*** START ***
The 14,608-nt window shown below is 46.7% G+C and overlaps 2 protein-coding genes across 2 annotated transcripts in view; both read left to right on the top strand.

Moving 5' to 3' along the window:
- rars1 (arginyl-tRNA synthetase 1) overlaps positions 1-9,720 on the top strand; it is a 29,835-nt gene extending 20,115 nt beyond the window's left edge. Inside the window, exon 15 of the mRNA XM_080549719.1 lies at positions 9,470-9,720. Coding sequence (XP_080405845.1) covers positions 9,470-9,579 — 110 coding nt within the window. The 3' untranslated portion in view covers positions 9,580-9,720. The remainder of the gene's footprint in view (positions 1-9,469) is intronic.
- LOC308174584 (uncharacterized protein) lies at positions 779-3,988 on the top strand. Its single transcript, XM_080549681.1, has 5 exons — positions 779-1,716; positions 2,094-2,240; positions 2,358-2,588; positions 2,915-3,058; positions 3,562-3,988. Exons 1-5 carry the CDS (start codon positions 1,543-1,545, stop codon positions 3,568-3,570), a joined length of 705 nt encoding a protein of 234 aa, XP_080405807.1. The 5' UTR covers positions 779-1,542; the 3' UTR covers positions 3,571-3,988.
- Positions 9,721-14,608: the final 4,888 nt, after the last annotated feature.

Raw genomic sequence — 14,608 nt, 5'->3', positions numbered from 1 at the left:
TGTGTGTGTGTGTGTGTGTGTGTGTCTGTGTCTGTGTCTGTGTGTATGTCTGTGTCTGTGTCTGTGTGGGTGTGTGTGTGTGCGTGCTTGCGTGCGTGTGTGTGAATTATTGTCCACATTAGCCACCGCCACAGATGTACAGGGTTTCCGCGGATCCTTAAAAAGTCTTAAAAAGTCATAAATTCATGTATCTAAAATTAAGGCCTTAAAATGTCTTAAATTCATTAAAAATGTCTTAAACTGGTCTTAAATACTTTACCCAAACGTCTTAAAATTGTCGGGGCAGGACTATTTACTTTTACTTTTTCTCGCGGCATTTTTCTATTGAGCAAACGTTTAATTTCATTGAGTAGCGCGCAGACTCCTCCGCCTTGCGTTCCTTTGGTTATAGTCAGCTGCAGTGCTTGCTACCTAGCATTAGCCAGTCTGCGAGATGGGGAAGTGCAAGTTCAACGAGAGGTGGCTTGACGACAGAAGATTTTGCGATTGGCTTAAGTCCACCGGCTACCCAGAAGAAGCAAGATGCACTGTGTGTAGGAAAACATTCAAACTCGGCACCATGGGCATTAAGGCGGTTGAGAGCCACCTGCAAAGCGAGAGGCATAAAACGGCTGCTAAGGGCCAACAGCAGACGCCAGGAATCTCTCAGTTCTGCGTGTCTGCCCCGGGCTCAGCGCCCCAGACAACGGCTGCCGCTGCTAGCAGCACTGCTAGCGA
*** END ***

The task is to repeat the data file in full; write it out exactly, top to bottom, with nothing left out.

The 14,608-nt window shown below is 46.7% G+C and overlaps 2 protein-coding genes across 2 annotated transcripts in view; both read left to right on the top strand.

Moving 5' to 3' along the window:
- rars1 (arginyl-tRNA synthetase 1) overlaps positions 1-9,720 on the top strand; it is a 29,835-nt gene extending 20,115 nt beyond the window's left edge. Inside the window, exon 15 of the mRNA XM_080549719.1 lies at positions 9,470-9,720. Coding sequence (XP_080405845.1) covers positions 9,470-9,579 — 110 coding nt within the window. The 3' untranslated portion in view covers positions 9,580-9,720. The remainder of the gene's footprint in view (positions 1-9,469) is intronic.
- LOC308174584 (uncharacterized protein) lies at positions 779-3,988 on the top strand. Its single transcript, XM_080549681.1, has 5 exons — positions 779-1,716; positions 2,094-2,240; positions 2,358-2,588; positions 2,915-3,058; positions 3,562-3,988. Exons 1-5 carry the CDS (start codon positions 1,543-1,545, stop codon positions 3,568-3,570), a joined length of 705 nt encoding a protein of 234 aa, XP_080405807.1. The 5' UTR covers positions 779-1,542; the 3' UTR covers positions 3,571-3,988.
- Positions 9,721-14,608: the final 4,888 nt, after the last annotated feature.

Raw genomic sequence — 14,608 nt, 5'->3', positions numbered from 1 at the left:
TGTGTGTGTGTGTGTGTGTGTGTGTCTGTGTCTGTGTCTGTGTGTATGTCTGTGTCTGTGTCTGTGTGGGTGTGTGTGTGTGCGTGCTTGCGTGCGTGTGTGTGAATTATTGTCCACATTAGCCACCGCCACAGATGTACAGGGTTTCCGCGGATCCTTAAAAAGTCTTAAAAAGTCATAAATTCATGTATCTAAAATTAAGGCCTTAAAATGTCTTAAATTCATTAAAAATGTCTTAAACTGGTCTTAAATACTTTACCCAAACGTCTTAAAATTGTCGGGGCAGGACTATTTACTTTTACTTTTTCTCGCGGCATTTTTCTATTGAGCAAACGTTTAATTTCATTGAGTAGCGCGCAGACTCCTCCGCCTTGCGTTCCTTTGGTTATAGTCAGCTGCAGTGCTTGCTACCTAGCATTAGCCAGTCTGCGAGATGGGGAAGTGCAAGTTCAACGAGAGGTGGCTTGACGACAGAAGATTTTGCGATTGGCTTAAGTCCACCGGCTACCCAGAAGAAGCAAGATGCACTGTGTGTAGGAAAACATTCAAACTCGGCACCATGGGCATTAAGGCGGTTGAGAGCCACCTGCAAAGCGAGAGGCATAAAACGGCTGCTAAGGGCCAACAGCAGACGCCAGGAATCTCTCAGTTCTGCGTGTCTGCCCCGGGCTCAGCGCCCCAGACAACGGCTGCCGCTGCTAGCAGCACTGCTAGCGA